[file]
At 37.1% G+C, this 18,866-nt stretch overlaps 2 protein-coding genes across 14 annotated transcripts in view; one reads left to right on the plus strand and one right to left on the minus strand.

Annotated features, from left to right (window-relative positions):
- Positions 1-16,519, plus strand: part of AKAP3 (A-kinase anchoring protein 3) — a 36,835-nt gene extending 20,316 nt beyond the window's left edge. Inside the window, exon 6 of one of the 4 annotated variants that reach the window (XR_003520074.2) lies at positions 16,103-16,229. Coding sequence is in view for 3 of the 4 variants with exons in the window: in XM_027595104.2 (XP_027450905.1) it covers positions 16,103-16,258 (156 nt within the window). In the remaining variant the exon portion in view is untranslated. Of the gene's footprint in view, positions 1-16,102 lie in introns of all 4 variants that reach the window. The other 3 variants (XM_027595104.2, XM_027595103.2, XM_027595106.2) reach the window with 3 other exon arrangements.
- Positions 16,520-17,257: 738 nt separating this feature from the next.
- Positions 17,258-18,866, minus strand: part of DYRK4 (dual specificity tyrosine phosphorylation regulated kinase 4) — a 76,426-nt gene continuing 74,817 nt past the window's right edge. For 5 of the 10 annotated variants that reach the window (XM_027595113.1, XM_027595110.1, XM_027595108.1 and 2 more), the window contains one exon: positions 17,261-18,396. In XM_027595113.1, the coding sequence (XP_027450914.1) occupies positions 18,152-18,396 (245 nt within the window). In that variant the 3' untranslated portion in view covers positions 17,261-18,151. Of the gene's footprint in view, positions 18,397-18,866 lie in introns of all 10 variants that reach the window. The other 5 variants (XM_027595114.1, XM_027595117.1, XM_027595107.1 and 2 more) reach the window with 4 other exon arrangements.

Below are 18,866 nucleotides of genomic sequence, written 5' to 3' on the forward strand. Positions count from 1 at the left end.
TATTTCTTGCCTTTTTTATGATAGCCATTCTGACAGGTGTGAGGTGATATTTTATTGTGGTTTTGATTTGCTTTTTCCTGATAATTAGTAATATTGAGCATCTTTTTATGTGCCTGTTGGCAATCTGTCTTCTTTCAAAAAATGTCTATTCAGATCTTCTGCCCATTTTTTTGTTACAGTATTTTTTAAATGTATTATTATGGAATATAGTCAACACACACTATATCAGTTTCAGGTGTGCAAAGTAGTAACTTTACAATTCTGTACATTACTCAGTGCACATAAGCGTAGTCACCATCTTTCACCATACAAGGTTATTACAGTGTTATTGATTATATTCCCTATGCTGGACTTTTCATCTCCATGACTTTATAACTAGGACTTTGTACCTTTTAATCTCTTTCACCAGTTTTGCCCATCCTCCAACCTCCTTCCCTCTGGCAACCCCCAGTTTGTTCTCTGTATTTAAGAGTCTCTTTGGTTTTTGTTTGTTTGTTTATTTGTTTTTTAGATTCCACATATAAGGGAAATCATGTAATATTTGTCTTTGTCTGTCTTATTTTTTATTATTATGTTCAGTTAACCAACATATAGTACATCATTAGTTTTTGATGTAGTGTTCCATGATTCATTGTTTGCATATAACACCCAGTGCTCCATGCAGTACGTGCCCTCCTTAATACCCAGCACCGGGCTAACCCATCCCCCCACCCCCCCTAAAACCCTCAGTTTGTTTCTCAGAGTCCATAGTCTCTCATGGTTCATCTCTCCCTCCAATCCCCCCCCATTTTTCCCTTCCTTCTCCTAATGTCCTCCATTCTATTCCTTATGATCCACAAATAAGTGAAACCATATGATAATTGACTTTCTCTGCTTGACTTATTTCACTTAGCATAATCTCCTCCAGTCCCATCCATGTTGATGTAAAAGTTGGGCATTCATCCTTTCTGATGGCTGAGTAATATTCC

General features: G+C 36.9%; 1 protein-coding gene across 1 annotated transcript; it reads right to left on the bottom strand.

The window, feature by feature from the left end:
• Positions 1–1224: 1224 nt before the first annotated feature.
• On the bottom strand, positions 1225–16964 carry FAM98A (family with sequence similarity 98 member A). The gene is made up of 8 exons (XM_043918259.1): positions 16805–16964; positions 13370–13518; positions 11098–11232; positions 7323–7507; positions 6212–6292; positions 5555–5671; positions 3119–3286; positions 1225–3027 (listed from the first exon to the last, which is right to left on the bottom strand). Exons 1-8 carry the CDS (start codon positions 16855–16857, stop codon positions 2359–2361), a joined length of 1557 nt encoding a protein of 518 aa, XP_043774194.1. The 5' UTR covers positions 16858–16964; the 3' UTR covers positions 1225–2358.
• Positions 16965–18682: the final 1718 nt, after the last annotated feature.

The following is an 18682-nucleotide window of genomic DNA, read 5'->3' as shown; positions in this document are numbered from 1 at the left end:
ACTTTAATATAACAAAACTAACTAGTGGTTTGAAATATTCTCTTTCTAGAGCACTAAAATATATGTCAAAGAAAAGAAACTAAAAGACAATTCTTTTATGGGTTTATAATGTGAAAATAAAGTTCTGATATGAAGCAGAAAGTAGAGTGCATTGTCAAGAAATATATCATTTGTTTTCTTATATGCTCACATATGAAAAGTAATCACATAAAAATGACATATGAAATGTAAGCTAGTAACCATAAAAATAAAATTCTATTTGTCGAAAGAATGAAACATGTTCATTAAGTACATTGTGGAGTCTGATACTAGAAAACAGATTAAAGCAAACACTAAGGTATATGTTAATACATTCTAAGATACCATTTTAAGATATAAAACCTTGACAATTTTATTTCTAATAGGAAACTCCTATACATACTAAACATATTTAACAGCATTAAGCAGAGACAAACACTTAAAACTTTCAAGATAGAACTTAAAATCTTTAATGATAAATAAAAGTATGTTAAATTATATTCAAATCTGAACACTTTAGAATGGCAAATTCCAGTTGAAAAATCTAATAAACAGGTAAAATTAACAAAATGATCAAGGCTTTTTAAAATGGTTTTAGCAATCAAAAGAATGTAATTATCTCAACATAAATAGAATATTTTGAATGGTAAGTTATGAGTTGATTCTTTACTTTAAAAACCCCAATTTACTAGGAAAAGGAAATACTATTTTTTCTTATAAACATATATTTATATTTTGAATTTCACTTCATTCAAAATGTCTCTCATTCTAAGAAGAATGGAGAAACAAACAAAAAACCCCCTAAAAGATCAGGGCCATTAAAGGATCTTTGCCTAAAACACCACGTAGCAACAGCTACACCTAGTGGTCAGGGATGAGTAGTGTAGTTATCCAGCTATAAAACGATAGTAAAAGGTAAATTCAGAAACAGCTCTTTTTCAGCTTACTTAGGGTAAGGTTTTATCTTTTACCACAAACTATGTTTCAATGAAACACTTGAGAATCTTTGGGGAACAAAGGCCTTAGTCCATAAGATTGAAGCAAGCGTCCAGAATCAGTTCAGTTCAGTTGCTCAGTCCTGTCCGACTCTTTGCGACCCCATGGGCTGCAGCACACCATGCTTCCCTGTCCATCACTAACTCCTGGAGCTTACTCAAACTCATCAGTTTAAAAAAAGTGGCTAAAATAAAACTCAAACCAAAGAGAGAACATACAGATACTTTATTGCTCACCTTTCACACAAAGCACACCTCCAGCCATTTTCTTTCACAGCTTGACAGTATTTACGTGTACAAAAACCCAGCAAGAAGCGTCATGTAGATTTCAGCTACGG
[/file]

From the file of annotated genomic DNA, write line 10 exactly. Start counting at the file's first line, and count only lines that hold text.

• Positions 1–1224: 1224 nt before the first annotated feature.